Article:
Could the US Congress enact legislation to prevent specific individuals from being elected to federal government offices?
In addition to the Constitutional qualifications, one may become ineligible to federal office by being impeached by the House, convicted and removed from office by the Senate, and having the Senate add the "disqualification" term to the sentence. This is surely something done by the legislature but it is not done by passing a law.
One may also become ineligible by being convicted of treason or insurrection, and possibly other relevant federal offenses.
Specifically 18 U.S. Code § 2381 provides that:
Whoever, owing allegiance to the United States, levies war against them or adheres to their enemies, giving them aid and comfort within the United States or elsewhere, is guilty of treason and shall suffer death, or shall be imprisoned not less than five years and fined under this title but not less than $10,000; and shall be incapable of holding any office under the United States. (emphasis added)
18 USC §2383 provides that:
Whoever incites, sets on foot, assists, or engages in any rebellion or insurrection against the authority of the United States or the laws thereof, or gives aid or comfort thereto, shall be fined under this title or imprisoned not more than ten years, or both; and shall be incapable of holding any office under the United States. (emphasis added)
Whoever, with intent to cause the overthrow or destruction of any such government, prints, publishes, edits, issues, circulates, sells, distributes, or publicly displays any written or printed matter advocating, advising, or teaching the duty, necessity, desirability, or propriety of overthrowing or destroying any government in the United States by force or violence, or attempts to do so; or
Whoever organizes or helps or attempts to organize any society, group, or assembly of persons who teach, advocate, or encourage the overthrow or destruction of any such government by force or violence; or becomes or is a member of, or affiliates with, any such society, group, or assembly of persons, knowing the purposes thereof—
Shall be fined under this title or imprisoned not more than twenty years, or both, and shall be ineligible for employment by the United States or any department or agency thereof, for the five years next following his conviction.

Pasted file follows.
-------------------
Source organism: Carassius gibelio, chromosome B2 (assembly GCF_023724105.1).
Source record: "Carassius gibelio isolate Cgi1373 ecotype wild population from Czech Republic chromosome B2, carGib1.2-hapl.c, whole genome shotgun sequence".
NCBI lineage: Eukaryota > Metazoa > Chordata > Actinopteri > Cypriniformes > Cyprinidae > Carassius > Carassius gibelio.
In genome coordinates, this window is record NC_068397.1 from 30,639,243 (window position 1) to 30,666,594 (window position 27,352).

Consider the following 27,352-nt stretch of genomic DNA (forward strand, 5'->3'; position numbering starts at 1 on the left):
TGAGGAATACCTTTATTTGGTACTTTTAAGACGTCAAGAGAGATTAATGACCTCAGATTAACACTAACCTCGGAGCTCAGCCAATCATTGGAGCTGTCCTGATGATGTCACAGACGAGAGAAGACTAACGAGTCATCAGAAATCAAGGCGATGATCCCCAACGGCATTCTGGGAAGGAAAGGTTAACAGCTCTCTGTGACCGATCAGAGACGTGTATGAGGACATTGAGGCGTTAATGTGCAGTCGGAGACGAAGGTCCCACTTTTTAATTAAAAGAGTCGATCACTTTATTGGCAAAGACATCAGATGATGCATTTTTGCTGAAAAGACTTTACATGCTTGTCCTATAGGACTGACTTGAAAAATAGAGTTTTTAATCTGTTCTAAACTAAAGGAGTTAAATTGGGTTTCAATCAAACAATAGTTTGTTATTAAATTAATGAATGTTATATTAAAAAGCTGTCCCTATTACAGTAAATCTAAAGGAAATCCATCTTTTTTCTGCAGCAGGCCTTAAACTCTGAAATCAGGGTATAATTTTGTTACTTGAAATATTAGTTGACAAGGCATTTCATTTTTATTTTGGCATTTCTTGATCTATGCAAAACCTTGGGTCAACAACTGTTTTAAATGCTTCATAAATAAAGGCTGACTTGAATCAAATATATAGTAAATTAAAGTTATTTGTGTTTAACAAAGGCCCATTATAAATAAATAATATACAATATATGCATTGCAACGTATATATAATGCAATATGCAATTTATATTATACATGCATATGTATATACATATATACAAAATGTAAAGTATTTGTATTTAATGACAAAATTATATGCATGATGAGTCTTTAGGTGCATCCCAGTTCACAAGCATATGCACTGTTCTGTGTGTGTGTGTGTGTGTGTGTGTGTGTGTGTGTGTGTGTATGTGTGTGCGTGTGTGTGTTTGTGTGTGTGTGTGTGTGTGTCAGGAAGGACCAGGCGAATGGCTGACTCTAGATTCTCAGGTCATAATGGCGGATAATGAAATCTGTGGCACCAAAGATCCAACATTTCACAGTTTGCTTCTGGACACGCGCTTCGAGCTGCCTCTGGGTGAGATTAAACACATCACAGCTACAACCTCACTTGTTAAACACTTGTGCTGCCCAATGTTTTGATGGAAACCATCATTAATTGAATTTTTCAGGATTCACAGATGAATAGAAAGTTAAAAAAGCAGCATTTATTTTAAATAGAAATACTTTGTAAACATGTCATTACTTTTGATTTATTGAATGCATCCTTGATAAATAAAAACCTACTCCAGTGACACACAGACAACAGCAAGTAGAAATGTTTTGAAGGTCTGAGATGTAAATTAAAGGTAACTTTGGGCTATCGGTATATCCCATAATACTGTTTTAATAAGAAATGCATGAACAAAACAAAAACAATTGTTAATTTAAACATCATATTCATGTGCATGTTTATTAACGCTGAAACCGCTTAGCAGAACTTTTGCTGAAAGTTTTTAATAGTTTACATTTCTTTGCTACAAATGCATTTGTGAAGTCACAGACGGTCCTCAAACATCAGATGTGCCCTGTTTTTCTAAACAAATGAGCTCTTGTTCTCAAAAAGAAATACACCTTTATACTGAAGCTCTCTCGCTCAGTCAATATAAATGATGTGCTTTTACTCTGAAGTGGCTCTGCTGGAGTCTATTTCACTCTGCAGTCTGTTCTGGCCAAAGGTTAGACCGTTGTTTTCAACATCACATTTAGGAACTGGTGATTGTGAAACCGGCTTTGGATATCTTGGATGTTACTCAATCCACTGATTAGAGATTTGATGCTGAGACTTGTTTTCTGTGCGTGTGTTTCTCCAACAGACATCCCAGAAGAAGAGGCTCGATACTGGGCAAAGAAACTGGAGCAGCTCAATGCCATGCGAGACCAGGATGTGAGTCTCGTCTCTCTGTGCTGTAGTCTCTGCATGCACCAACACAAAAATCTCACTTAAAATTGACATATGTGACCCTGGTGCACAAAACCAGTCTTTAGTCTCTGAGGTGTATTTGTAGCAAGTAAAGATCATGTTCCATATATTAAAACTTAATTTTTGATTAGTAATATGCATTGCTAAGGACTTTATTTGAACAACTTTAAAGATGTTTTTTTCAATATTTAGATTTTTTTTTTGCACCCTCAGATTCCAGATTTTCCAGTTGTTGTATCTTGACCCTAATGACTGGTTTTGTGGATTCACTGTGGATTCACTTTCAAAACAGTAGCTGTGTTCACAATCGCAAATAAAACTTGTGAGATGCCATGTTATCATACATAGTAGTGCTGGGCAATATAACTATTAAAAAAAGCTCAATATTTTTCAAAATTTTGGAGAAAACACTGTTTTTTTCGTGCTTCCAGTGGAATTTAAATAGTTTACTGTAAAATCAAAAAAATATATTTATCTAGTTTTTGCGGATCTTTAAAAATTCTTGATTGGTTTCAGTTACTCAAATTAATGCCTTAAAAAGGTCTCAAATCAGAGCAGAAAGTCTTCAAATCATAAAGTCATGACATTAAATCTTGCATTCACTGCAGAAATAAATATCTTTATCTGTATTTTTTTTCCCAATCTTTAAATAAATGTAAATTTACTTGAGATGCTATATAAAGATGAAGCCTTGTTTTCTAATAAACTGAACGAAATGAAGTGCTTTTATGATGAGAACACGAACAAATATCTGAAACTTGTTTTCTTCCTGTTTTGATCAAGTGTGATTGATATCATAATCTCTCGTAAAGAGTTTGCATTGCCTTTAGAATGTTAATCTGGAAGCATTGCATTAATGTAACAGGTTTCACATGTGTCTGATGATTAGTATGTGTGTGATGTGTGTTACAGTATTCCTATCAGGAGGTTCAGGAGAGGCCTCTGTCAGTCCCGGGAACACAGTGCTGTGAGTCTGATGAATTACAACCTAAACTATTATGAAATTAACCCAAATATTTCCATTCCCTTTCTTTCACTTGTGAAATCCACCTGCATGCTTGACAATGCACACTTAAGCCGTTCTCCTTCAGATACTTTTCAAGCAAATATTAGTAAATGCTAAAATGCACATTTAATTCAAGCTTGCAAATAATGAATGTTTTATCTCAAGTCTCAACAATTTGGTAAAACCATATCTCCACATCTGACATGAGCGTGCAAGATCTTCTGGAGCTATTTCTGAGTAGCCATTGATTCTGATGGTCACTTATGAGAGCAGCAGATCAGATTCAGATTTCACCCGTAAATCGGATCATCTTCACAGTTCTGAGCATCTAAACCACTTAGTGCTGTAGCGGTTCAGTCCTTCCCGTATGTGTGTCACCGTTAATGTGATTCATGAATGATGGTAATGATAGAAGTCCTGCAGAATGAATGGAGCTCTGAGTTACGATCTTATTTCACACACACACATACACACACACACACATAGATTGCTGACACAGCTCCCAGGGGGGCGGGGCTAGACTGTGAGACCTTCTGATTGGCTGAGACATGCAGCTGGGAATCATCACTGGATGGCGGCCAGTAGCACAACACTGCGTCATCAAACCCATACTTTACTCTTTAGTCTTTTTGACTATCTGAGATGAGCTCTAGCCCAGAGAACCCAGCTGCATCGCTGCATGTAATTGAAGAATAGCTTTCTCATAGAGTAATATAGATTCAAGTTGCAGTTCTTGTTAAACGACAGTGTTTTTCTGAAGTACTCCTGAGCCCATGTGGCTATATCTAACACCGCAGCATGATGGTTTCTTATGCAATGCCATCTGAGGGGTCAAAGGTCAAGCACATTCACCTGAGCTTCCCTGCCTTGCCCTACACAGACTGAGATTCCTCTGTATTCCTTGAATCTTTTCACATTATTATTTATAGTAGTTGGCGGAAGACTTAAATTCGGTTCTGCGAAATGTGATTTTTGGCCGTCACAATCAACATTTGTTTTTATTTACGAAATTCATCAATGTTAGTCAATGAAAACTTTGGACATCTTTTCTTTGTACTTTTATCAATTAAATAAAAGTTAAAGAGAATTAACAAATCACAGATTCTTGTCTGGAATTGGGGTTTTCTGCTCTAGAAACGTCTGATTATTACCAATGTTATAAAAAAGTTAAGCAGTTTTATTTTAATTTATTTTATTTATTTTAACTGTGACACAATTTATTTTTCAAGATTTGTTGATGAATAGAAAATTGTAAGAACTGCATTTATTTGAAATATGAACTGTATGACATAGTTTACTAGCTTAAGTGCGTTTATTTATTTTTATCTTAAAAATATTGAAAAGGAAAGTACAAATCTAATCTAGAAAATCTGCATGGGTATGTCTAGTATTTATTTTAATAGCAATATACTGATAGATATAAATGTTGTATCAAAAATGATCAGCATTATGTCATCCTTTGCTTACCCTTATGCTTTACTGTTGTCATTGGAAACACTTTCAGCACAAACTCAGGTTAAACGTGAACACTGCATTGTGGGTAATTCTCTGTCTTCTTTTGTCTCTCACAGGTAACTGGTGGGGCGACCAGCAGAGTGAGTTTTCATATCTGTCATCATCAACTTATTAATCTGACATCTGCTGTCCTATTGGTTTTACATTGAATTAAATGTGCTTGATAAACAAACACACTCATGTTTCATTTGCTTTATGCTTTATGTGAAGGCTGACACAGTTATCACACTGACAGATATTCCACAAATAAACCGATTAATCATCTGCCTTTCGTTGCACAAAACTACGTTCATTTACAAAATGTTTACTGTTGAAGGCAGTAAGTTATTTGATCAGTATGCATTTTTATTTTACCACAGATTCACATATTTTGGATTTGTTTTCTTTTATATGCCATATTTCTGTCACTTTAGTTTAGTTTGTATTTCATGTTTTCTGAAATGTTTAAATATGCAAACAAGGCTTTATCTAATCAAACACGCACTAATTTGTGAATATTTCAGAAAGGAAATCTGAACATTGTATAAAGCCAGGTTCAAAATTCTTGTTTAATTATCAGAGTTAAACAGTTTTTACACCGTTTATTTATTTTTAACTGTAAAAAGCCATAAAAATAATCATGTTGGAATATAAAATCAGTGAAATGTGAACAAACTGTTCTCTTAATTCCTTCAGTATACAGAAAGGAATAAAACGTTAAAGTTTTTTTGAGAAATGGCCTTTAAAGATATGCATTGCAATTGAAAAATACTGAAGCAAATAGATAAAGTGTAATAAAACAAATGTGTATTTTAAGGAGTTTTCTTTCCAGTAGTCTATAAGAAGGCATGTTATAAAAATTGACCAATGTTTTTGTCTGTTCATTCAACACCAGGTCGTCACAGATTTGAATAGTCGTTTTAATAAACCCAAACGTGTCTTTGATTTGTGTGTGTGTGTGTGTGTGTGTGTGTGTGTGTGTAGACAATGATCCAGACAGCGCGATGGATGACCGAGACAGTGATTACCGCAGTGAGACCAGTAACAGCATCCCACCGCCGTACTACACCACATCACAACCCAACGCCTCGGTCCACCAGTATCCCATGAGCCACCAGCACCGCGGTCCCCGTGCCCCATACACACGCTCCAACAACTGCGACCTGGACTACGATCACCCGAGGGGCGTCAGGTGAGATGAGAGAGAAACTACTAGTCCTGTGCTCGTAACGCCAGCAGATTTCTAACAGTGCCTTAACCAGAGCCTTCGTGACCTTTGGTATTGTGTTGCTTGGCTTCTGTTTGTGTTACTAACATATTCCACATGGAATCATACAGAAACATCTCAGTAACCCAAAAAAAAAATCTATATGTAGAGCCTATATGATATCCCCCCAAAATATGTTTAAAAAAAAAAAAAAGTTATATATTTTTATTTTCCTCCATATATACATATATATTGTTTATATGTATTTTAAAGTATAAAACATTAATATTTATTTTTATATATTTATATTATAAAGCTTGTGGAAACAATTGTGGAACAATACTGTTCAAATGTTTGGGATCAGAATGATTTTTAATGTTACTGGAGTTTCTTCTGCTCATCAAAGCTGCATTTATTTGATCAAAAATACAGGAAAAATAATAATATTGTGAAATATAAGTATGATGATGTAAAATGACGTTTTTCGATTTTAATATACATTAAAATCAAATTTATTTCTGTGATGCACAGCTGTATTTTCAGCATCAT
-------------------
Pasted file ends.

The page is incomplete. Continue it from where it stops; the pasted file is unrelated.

If two or more persons conspire to commit any offense named in this section, each shall be fined under this title or imprisoned not more than twenty years, or both, and shall be ineligible for employment by the United States or any department or agency thereof, for the five years next following his conviction. (emphasis added)
18 USC §2387 provides in relevant part that:
(a) Whoever, with intent to interfere with, impair, or influence the loyalty, morale, or discipline of the military or naval forces of the United States:
(a) (1) advises, counsels, urges, or in any manner causes or attempts to cause insubordination, disloyalty, mutiny, or refusal of duty by any member of the military or naval forces of the United States; or
(a) (2) distributes or attempts to distribute any written or printed matter which advises, counsels, or urges insubordination, disloyalty, mutiny, or refusal of duty by any member of the military or naval forces of the United States—
Shall be fined under this title or imprisoned not more than ten years, or both, and shall be ineligible for employment by the United States or any department or agency thereof, for the five years next following his conviction. (emphasis added)
(See also Chapter 115 which collects these and related sections of title 18.)
(See also the Wikipedia article)
(See further "A Civilian's Guide to Insurrection Legalese" from The Marshall Project.)
In United States v. Burr, 8 U.S. (4 Cranch) 470 (1807) Chief Justice Marshall wrote an opinion overturning the conviction of Aaron Burr, because Burr was not actually present at the overt act proved, as charged in the indictment.
In Cramer v. United States, 325 U.S. 1 (1945) a conviction for treason was overturend because the court held the "overt acts ... as proved were insufficient to support a finding that the accused had given aid and comfort to the enemy"